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Reinhard Hutter's main thesis in this third volume of the Sacra Doctrina series is that John Henry Newman, in his own context of the nineteenth century, a century far from being a foreign one to our own, faced the same challenges as we do today; the problems then and now differ in degree, not in kind. Hence, Newman's engagement with these problems offers us a prescient and indeed prophetic diagnosis of what these problems or errors, if not corrected, will lead to-consequences which have more or less come to pass-and, furthermore, an alternative way which is at once thoroughly Catholic and holds contemporary relevance. The introduction offers a survey of Newman's life and works and each of the subsequent four chapters addresses one significant aspect of Christianity that is not only contested or rejected by secular unbelief, but also has a counterfeit for which not only Christians, but even Catholics have fallen. The counterfeit of conscience is the conscience of the sovereign subject (Ch. 1); the counterfeit of faith is the faith of one who does not submit to the living authority through which God communicates but rather adheres to the principle of private judgment in matters of revealed religion(Ch.2); the counterfeit of doctrinal development is twofold: (i) paying lip service to development while only selectively accepting its consequences on the grounds of a specious antiquarianism and (ii) invoking development theory to justify all sorts of contemporary changes according to the present Zeitgeist (Ch. 3). Finally, the counterfeit of the university are all those universities whose end is not to educate and thereby to perfect the intellect, but rather to feed more efficiently the empire of desire that is informed by the techno-consumerism of today (Ch. 4). John Henry Newman on Truth and its Counterfeits concludes with an epilogue on Hutter's journey to Catholicism.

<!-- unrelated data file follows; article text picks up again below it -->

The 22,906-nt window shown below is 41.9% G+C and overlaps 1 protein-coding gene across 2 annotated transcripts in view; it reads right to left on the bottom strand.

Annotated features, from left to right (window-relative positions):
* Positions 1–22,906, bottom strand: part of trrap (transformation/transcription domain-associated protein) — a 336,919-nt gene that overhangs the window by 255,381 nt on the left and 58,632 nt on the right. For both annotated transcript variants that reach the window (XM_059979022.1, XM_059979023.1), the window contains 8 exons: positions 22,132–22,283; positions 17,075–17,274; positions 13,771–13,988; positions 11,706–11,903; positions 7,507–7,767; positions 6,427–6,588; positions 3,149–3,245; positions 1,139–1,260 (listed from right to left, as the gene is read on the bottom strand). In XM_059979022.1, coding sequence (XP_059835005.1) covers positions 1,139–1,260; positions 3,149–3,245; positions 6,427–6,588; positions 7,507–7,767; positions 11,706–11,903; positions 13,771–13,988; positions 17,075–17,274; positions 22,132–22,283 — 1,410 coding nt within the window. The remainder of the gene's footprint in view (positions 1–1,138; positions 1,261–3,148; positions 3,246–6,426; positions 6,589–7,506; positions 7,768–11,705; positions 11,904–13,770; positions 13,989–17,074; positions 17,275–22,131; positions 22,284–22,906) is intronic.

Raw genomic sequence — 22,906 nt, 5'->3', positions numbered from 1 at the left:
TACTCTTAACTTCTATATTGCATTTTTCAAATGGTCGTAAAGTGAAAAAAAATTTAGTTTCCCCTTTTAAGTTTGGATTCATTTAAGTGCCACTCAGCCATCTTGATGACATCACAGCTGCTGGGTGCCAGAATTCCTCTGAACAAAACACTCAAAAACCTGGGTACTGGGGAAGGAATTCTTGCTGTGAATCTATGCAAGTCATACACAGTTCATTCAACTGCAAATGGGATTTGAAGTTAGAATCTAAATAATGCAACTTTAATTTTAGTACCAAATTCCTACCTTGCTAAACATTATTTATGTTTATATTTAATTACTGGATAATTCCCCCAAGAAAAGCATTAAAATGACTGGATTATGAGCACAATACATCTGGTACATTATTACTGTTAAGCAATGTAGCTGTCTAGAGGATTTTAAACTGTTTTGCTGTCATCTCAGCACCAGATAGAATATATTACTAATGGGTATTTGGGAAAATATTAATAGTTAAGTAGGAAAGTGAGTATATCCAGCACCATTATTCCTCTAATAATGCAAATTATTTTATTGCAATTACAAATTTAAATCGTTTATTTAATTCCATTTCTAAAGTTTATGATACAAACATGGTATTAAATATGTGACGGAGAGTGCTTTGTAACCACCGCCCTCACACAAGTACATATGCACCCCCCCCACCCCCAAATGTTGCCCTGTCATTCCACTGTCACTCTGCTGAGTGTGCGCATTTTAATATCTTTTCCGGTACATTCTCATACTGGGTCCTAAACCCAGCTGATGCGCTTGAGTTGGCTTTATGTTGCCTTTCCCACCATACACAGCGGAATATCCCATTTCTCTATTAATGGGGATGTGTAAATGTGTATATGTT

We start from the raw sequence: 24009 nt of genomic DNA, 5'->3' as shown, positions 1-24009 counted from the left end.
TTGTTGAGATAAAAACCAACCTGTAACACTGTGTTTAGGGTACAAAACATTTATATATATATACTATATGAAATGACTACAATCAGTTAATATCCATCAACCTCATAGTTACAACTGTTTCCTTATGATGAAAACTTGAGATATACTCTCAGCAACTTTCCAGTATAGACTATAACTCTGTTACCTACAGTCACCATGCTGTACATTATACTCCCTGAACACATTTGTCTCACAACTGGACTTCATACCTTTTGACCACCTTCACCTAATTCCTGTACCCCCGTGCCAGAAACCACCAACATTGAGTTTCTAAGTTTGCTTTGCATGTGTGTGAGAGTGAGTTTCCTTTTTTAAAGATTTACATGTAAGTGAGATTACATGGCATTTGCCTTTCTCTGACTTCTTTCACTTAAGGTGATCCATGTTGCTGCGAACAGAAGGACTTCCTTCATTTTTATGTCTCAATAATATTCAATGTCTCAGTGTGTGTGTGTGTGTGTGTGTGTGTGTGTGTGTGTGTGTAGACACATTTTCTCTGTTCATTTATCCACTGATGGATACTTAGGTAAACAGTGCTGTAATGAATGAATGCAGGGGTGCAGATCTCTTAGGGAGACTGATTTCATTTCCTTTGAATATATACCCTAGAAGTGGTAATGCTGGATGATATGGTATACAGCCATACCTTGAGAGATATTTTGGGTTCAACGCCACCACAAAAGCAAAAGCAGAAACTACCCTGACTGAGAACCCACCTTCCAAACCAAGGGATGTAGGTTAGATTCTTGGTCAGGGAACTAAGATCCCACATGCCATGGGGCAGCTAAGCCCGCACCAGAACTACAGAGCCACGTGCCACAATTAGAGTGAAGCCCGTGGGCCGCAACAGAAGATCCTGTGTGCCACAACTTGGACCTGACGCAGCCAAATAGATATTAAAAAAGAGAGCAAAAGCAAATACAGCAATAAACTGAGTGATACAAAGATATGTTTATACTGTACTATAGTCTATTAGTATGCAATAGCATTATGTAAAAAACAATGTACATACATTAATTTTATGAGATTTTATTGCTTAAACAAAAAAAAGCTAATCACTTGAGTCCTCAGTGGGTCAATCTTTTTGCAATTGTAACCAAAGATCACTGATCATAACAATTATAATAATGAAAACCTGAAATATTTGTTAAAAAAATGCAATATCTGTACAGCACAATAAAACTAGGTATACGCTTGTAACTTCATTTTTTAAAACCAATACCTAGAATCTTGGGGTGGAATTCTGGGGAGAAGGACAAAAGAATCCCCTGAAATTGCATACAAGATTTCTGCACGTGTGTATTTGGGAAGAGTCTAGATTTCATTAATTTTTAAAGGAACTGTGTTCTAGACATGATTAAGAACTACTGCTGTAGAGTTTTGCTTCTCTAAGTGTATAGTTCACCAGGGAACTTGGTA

Aquinas on Transubstantiation treats one of the most frequently misunderstood and misrepresented teachings of Thomas Aquinas - Eucharistic transubstantiation. The study interprets Aquinas's teaching as an exercise of holy teaching (sacra doctrina) that intends to show theologically and back up philosophically the simple yet profound thesis that transubstantiation affirms nothing but the truth of Christ's words at the Last Supper - This is my body, This is my blood. Yet in order to achieve a contemporary ressourcement of this simple yet profound truth, it is necessary to probe the depths of Thomas Aquinas's philosophical interpretation of it. For Thomas Aquinas, in regarding the truth of Eucharistic conversion, it is faith that preserves the human intellect from missing or dismissing the mystery announced in Christ's words. Faith, however, is not intellectually blind, a faith that, as is often erroneously held, is commanded by arbitrary divine dictates to which the will submits in blind obedience. Rather, Aquinas takes faith is sustained, but not constituted, by an intellectual contemplation of the proposed mystery of faith, by faith seeking understanding. Thomas Aquinas unfolds this exercise of understanding guided by faith in the medium of a metaphysical contemplation that affords a profound intellectual appreciation of this central mystery of faith - precisely as mystery. Thomas's metaphysical contemplation of Eucharistic conversion gestures toward the blinding light of superintelligibility, experienced as the unique darkness that surrounds this sublime mystery of faith. A ressourcement in Thomas Aquinas's doctrine of transubstantiation also affords a renewed appreciation of the Church's affirmation of transubstantiation as the most apt term for the interpretation of the mystery of Eucharistic conversion and a greater precision of what is centrally at stake in this mystery in the ongoing ecumenical conversation of this most central Christian teaching. A doctrinally sound, ecumenically informed, and philosophically reflected contemporary Catholic theology cannot afford to ignore or dismiss Aquinas's surpassing account of Eucharistic conversion.